I put everyone here who was mocked to us except for Travis Etienne who was missed the season.
PICK NO. 4: TE Kyle Pitts, Atlanta Falconshttps://www.pff.com/news/nfl-grades-all ... ek-18-2021
Overall Rookie Grade: 79.7 (Rank: 1/14)
Pitts came into the league as the best tight end prospect in years but was always more of a hybrid player. And as the season has progressed, he has become a de facto No. 1 wide receiver for the Falcons. Pitts aligned at tight end on passing plays six or fewer times in a game in each of the past three weeks. Overall, he lined up in line as a tight end just marginally more than he split out wide, and he was in the slot more often than either. Wherever Pitts lines up, he is a problem for defenses. He generated over 2.0 yards per route run this season. The sky's the limit for him, but how the team deploys him going forward will be interesting to monitor.
PICK NO. 5: WR Ja’Marr Chase, Cincinnati Bengals
Overall Rookie Grade: 83.1 (Rank: 1/29)
Chase wasted no time in becoming one of the best receivers in the NFL, despite sitting out last year and having one season of significant college production. He has been able to win in a variety of ways in the NFL — with speed, after-the-catch ability and contested-catch skills against tight coverage. Passes targeting Chase generated a 121.2 passer rating despite six interceptions occurring on those targets, showing just how productive Chase was when the ball did get through to him. A relative cool stretch in the middle of the year only serves to show there’s still more in the tank. Cincinnati nailed this draft pick.
PICK NO. 6: WR Jaylen Waddle, Miami Dolphins
Overall Rookie Grade: 78.3 (Rank: 3/29)
Waddle set the rookie record for receptions in a single season, finishing with 104 catches from 138 targets to pass Anquan Boldin. Waddle averaged 9.8 yards per catch and 1.75 yards per route run, but it’s difficult to get a gauge on how much of a complete threat he can be within an offense so reliant on RPOs and short passing to protect a disastrous offensive line and a young quarterback. Waddle possesses game-changing speed, reliable hands and a proven ability to be a high-volume target, but the team still needs to explore how much of an impact downfield he can make.
PICK NO. 7: OT Penei Sewell, Detroit Lions
Overall Rookie Grade: 77.4 (Rank: 2/19)
Sewell didn’t play in Week 18, but his rookie year was a big success for the Lions, particularly given the concerns about his preseason performances on the right side of the line. Sewell played both left and right tackle for Detroit this season and moved between the two seamlessly when Taylor Decker returned from injury. The rookie allowed 35 pressures from 644 pass-blocking snaps and was one of the best run-blockers in the league. Given the pace offensive linemen typically develop at, the Lions should be very excited about his future.
PICK NO. 10: WR DeVonta Smith, Philadelphia Eagles
Overall Rookie Grade: 77.2 (Rank: 5/29)
Smith finished behind Ja’Marr Chase and Jaylen Waddle in receiving yards among rookie wideouts, but he also played in the most run-heavy offense and worked with a quarterback who couldn’t always deliver the ball where it needed to go. Smith’s route-running and ability to separate have been evident since his NFL debut, and as the season has gone on, he has shown the occasional ability to win at the catch point against inevitably bigger-bodied defenders. Smith possesses excellent upside, but how close he comes to realizing that potential is directly tied to the development of quarterback Jalen Hurts.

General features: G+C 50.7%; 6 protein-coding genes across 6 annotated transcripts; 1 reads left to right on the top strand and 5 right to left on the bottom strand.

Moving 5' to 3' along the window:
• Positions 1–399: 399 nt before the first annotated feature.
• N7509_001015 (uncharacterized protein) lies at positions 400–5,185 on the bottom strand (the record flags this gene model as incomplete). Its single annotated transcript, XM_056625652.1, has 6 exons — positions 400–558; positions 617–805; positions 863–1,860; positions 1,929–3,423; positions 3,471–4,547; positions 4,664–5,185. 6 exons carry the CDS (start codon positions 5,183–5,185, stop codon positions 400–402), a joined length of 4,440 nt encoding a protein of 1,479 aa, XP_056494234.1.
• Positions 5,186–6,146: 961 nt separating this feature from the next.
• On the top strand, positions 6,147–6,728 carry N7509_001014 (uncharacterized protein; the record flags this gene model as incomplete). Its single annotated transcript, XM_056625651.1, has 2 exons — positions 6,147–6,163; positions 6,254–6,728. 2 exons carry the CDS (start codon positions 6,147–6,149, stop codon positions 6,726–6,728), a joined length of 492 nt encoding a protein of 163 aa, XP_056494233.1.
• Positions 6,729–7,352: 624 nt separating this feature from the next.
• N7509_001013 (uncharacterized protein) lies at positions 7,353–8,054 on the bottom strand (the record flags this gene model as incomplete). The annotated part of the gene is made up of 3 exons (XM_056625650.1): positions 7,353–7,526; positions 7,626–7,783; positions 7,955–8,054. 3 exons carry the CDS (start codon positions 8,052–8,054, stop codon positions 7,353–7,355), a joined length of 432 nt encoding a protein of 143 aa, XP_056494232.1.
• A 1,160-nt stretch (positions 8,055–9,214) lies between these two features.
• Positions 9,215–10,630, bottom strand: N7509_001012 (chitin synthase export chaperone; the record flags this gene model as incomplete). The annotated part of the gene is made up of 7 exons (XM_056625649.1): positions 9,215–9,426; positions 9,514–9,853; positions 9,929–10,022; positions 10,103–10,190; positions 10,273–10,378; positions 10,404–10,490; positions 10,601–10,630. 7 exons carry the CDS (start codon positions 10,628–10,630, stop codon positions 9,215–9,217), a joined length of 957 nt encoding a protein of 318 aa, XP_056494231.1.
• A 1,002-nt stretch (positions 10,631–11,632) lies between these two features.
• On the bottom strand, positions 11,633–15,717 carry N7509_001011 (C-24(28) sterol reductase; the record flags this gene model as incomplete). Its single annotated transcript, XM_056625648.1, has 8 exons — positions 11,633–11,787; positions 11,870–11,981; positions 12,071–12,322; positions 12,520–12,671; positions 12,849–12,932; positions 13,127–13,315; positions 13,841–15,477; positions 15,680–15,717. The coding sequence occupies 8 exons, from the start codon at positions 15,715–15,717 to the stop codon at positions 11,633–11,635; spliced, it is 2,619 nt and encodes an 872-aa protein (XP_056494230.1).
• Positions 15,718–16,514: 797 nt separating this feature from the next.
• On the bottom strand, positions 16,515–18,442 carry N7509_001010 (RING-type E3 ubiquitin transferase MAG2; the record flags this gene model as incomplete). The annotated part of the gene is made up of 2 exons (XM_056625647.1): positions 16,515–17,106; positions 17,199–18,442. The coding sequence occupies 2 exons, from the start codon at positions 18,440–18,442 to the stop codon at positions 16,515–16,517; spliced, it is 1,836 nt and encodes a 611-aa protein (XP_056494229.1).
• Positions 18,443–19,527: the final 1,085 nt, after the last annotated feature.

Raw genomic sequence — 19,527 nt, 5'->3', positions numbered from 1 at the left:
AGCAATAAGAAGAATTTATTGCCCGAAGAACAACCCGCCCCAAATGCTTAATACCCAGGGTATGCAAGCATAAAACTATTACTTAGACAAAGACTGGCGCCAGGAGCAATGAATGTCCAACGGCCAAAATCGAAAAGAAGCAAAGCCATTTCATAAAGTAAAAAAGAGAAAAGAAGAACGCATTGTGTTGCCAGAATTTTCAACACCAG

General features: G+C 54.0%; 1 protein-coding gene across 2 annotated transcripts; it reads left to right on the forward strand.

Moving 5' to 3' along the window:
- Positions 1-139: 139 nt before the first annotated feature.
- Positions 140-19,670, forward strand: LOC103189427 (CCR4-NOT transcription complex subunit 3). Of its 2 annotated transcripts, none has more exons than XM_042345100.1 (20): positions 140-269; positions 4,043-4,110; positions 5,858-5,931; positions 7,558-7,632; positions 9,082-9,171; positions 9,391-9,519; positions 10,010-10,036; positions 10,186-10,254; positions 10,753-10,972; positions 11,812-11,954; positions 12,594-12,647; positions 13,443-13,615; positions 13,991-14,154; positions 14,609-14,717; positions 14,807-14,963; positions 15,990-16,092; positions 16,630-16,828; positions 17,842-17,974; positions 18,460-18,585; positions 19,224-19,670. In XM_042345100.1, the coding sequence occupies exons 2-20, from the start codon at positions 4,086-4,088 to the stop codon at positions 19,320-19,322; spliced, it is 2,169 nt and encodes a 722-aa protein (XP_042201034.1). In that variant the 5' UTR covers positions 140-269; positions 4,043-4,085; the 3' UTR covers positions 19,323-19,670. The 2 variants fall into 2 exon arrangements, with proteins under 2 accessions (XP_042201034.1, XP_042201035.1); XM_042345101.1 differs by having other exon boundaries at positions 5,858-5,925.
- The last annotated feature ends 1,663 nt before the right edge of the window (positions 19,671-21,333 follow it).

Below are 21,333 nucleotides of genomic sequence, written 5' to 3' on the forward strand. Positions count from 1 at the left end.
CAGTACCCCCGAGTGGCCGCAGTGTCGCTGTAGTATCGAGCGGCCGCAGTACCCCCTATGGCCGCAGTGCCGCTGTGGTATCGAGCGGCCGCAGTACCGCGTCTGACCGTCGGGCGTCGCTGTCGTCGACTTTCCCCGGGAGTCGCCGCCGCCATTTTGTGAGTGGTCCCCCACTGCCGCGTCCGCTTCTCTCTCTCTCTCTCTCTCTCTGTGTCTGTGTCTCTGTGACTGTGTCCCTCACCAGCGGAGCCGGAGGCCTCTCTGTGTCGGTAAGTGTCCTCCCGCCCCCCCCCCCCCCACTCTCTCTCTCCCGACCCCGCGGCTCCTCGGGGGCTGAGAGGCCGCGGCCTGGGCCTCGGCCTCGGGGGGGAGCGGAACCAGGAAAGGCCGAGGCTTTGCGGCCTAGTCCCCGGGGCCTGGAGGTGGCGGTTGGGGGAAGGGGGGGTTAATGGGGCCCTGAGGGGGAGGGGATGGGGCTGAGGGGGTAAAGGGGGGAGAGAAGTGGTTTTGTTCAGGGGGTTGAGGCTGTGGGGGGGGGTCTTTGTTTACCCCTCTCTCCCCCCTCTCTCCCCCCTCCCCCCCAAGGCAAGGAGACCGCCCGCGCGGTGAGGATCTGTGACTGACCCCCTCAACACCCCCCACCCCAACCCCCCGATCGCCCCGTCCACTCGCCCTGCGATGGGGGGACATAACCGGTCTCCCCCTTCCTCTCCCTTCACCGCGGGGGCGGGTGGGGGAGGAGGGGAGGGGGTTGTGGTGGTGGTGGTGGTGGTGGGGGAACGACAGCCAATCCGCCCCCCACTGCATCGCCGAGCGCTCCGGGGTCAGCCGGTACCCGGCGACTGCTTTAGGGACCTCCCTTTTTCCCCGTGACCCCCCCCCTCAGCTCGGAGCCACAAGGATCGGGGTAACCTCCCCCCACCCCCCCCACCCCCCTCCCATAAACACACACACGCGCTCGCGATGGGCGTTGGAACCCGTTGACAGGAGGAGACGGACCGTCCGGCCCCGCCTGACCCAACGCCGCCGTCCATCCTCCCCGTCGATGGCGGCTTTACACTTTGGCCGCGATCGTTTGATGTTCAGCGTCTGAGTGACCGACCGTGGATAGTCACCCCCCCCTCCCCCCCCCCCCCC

PICK NO. 18: EDGE Jaelan Phillips, Miami Dolphins
Overall Rookie Grade: 53.7 (Rank: 22/32)
Phillips played 35 snaps against the New England Patriots in Week 18, rushing the passer 16 times but generating only one pressure. He also dropped into coverage four times and played 15 snaps of run defense, something the team has tried to keep him away from for much of the year. His 72.7 run-defense grade in this game was his highest of the year, and this was one of his better performances all around. Phillips has flashed talent as a rookie, particularly when the team moved him around the formation, but there has been a lot of below-average play as well.
PICK NO. 24: RB Najee Harris, Pittsburgh Steelers
Overall Rookie Grade: 71.2 (Rank: 7/23)
Harris finished the season fourth in rushing yards (1,200), but it was an excruciating grind to get there. Of the top 10 rushers in the league, only Harris averaged fewer than four yards per carry (3.9), and 2.97 of those yards came after contact. Harris broke 57 tackles to get those yards and was handed 307 carries in addition to the 94 targets he saw in the passing game. Harris was treated like a bell-cow running back from the 1990s, but the Steelers' offense just doesn’t have the passing game or offensive line for him to dominate the way that workload would suggest.
PICK NO. 30: EDGE Gregory Rousseau, Buffalo Bills
Overall Rookie Grade: 70.2 (Rank: 1/32)
Rousseau played 24 snaps against the New York Jets in Week 18. He rushed the passer 14 times but didn’t generate any pressure. He did bat a pass and led the team with four defensive stops in the run game, earning a 77.6 PFF grade in that area. Rousseau has been a solid role player for the Bills, playing 531 snaps in his rookie season. And while there have been some poor games down the stretch, the second half of his season has been significantly better than the first half, where it took him a month of play to earn his first average game grade.